I’ll admit I have Googled the procedure many times and that means that I am fully aware of the risks, however small those risks may be. Of course I’m afraid of those. I’m afraid of all of those. Every single one.

But most of all I am afraid of my dreams. Because I have seen this played over like a video in my mind since it became a ‘thing’ for us. I have had many nightmares where the doctors bring me the worst news of the worst possible risk outcome. Irrational, maybe. But those dreams have been the kind that are so real you question whether you were really dreaming for a moment. You see, I’ve felt the grief. I know I haven’t lost you, but I’ve felt many times as though I had. So there it is, I’ve said it. My greatest fear is that my dreams, nightmares, become the reality. And that is why I am so reluctant to accept this procedure as a necessary evil. Because I am absolutely terrified of what those dreams showed me – not as visions of a madwoman, but as nightmares playing on an anxious mind.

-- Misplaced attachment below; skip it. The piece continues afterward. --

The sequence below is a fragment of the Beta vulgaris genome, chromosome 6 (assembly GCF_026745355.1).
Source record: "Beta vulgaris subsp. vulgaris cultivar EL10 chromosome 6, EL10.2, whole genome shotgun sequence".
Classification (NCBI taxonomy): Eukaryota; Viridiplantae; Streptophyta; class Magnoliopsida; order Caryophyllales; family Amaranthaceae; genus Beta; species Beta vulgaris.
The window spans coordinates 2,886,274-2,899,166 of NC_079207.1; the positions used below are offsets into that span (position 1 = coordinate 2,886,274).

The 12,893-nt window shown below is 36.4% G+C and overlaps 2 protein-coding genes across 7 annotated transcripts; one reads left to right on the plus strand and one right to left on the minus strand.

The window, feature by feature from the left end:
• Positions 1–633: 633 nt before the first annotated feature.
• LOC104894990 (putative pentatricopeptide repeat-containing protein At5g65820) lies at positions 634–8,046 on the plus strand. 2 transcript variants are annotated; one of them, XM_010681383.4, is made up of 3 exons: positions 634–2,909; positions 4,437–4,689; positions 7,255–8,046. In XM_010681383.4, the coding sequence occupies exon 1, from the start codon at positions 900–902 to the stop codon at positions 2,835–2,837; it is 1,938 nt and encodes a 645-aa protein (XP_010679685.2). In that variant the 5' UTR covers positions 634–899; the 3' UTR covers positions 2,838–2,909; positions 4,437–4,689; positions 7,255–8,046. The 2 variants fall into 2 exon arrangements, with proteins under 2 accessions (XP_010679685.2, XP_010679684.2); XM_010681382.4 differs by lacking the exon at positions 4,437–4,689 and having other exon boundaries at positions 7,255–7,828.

I felt strongly this evening, on the eve of the appointment, that I let those fears fall onto this page. Fear, I acknowledge you. It is ok to be afraid. I am afraid because the one thing I fear the most in this life of mine is losing you, little Freya. The fear is what shows me how much you mean to me and how much you are worth fighting for. So let’s kick Kawasaki’s butt tomorrow, sweetheart! Let’s see if that message I wrote to a God I’m not sure I believe in, comes true. Prove them wrong!

Have courage always, Peanut xx

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A Bad Dream